Designer McCallister writes of the critical importance of blocking--Arranging one's legions in a defensive position to prevent another player from easy movement of recruiting.cite journal |last=McCallister |first=Jason |authorlink= |year=1983 |month= |title= The Giver of the Law - Titan Design Notes|journal=The General |volume=20 |issue=2 |pages= |id= |url=http://files.boardgamegeek.com/geekfile_view.php?fileid=7650 |accessdate=2008-08-11] There are a variety of general strategies players use to traverse the map with their legions. One example of this is what McCallister calls "the caravan", which is keeping legions following each other on the outer ring of map spaces where they can protect and support each other. Given that the outer ring is not the most desirable place for recruiting, the Caravan is usually used as a short term strategy for protecting forces until a better recruiting area can be found.
Writer Gerald Lientz emphasizes that the main strategic rule of movement is to keep one's enemies in front of you at all times--Since the movement system often allows movement in one direction but not another, the worst situation a player can find oneself in is where an opponent can follow one's legions with no risk of retaliation. [cite journal |last=Lientz |first=Gerald |authorlink= |coauthors= |year=1983 |month= |title= A Game Player's Fantasy|journal= The General|volume=20 |issue=2 |pages= |id= |url=http://files.boardgamegeek.com/geekfile_view.php?fileid=7650 |accessdate=2008-08-11 |quote= ]
Unlike many wargames, players are not allowed to examine opposing enemy forces (they are hidden under legion markers) until they engage them in battle. This secrecy allows opportunities for deception and bluffing.
Other key strategy decisions that occur in "Titan" include:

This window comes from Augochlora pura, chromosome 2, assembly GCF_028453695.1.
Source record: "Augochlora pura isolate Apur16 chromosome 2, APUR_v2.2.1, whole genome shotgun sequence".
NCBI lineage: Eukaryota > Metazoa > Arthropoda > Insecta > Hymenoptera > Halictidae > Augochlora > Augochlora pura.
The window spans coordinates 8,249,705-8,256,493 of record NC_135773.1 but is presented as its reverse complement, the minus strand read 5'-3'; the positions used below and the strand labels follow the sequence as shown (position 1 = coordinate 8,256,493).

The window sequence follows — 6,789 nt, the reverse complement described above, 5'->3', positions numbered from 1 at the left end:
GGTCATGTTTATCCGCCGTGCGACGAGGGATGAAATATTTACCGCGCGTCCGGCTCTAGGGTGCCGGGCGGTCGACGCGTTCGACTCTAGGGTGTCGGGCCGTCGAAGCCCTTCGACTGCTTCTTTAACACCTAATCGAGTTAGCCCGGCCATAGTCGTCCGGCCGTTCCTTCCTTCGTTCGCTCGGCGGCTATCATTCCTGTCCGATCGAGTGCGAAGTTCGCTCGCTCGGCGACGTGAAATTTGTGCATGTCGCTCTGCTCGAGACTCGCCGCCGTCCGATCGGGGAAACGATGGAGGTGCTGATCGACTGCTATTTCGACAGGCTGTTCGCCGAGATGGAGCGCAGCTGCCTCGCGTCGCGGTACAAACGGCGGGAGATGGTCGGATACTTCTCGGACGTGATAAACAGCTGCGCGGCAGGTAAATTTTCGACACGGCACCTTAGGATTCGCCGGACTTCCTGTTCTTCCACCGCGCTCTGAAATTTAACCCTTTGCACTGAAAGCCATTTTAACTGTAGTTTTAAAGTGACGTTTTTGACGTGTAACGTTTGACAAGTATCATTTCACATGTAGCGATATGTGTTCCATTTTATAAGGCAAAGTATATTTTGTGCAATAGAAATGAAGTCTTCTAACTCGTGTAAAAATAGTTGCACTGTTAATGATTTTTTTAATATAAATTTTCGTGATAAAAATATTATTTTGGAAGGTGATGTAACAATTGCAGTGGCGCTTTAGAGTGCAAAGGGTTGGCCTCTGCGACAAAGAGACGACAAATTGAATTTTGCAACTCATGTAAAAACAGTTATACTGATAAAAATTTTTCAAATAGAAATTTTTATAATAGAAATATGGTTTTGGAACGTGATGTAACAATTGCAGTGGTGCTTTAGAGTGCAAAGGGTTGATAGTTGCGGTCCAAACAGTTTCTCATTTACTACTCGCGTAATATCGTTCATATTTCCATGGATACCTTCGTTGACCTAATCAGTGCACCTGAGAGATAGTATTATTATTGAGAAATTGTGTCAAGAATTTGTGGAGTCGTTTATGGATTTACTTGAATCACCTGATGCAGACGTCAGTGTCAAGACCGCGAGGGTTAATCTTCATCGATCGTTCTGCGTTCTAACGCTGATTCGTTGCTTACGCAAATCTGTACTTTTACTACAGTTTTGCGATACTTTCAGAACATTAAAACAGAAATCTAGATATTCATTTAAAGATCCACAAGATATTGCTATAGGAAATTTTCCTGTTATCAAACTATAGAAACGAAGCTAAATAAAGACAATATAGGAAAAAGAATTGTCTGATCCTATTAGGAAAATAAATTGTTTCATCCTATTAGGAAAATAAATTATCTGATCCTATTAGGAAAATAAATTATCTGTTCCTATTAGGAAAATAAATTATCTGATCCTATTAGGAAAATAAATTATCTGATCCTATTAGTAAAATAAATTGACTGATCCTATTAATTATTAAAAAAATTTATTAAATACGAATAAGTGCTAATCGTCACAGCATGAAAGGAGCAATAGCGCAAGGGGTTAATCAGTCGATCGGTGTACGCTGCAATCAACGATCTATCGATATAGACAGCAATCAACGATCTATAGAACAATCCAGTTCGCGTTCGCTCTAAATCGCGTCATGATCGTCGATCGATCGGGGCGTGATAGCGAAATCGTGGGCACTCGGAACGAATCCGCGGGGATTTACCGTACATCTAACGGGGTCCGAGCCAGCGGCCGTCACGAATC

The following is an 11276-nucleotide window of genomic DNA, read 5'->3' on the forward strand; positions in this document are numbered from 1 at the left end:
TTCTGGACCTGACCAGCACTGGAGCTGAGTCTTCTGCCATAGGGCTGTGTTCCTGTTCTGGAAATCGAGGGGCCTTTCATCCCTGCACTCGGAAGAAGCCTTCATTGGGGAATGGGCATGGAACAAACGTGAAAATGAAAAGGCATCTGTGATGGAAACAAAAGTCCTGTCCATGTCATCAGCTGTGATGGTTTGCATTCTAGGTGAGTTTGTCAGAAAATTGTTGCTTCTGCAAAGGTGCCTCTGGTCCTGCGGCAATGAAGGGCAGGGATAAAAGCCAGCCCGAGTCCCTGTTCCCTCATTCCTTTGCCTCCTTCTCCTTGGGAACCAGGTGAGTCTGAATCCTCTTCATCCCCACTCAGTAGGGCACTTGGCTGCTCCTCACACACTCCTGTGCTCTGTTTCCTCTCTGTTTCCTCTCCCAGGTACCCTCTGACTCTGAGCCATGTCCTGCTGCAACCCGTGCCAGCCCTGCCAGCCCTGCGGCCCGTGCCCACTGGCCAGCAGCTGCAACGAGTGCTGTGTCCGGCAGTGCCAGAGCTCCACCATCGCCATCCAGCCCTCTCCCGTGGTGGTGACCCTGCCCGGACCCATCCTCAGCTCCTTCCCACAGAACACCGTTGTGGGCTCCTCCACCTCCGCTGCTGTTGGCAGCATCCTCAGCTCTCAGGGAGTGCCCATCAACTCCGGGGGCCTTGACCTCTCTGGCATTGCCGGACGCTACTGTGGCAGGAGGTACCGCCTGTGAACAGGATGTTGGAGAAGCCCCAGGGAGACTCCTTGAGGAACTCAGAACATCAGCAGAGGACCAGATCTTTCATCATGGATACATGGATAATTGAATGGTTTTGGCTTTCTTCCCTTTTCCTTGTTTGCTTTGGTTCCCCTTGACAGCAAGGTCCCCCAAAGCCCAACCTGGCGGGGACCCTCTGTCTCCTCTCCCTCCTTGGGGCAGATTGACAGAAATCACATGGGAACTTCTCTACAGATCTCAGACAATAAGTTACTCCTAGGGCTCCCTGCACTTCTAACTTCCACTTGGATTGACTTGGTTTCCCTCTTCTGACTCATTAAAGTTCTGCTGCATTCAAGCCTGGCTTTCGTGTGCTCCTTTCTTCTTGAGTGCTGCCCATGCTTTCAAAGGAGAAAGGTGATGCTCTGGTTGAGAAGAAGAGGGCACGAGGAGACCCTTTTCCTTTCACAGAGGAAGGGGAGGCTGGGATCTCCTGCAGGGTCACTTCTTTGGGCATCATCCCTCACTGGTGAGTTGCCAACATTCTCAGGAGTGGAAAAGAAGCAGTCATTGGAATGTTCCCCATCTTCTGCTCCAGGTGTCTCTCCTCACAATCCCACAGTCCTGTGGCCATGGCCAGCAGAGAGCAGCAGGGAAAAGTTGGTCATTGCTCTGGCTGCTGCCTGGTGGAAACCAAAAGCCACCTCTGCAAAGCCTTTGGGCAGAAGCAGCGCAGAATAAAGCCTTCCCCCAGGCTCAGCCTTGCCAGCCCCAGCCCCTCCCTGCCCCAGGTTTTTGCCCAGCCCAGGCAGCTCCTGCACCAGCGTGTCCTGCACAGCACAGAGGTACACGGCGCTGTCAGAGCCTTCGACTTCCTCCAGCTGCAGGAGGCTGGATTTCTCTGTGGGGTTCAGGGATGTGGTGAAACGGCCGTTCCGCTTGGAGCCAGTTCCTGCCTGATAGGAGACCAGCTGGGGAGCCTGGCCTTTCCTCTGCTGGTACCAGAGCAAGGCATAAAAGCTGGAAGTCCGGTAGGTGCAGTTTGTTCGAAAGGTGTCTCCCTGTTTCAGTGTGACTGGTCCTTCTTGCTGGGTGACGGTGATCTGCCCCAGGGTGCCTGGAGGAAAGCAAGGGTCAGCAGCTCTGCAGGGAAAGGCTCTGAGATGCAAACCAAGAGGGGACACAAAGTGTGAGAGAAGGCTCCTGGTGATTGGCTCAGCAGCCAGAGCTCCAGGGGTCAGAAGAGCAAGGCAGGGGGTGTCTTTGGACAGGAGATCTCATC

*Whether to split a legion into two legions for faster recruiting, or keep it unified for more effective fighting.
*Whether to recruit creatures which are better at fighting, or creatures which have more potential for further recruiting.
*Whether to risk losses in attacking in exchange for the potential benefits.
*Whether to defend against an attack in hopes of inflicting maximum damage, or concede, thereby halving the points the attacker gains.
*Whether to use the titan as a powerful attacker, or shield it against any possible danger.
*Whether to hide a weak legion in favorable terrain, or keep moving it in order to keep recruiting.
*Whether to move a legion to a hex where it may recruit, but will be forced by the movement restrictions to move in an unfavorable direction on the next turn.
*Whether to grow a moderately weak legion, or sacrifice it to divert an enemy legion
The game does not appear to be designed for casual play, with moderately complex rules and potentially long play time (the game box claims a typical length of 2-12 hours),
"Titan" has a huge number of game pieces to play with. Many players like to add additional characters, usually of even more power than the standard characters, also some such variants can drastically change the balance of the game. Here is a complete list of everything that is originally included with the game:
*1 Masterboard (22"L x 16"W x 3mmH)
*1 [http://www.milwaukeerumble.com/colossus/TitanRules.pdf "Law Of Titan" Rule Book]
*4 Playing Dice (Standard Die size for most board games)
*6 Battlelands Sheets (11 areas and 1 rule sheet (8 1/2" x 11"))
*8 Character sheets (Each character sheet holds 49 pieces that are 1"L x 1"W x 2mmH)
*1 Hit Counter Sheet
The updated Valley Games edition of the game includes hardback battleboards instead of battlelands sheets.
* [http://wolff.to/titan/ "Titan" Home Page] Bruno Wolff's "Titan" page, with rules errata, tournament results, etc.
* [http://www.valleygames.ca/ProductDetails.asp?ProductCode=VLY%2D004 Titan page at Valley Games]
* [http://colossus.sourceforge.net/ Colossus] A Java rendition of the boardgame, at sourceforge
* [http://www.milwaukeerumble.com/colossus/TitanRules.pdf Law of Titan] Official Titan rules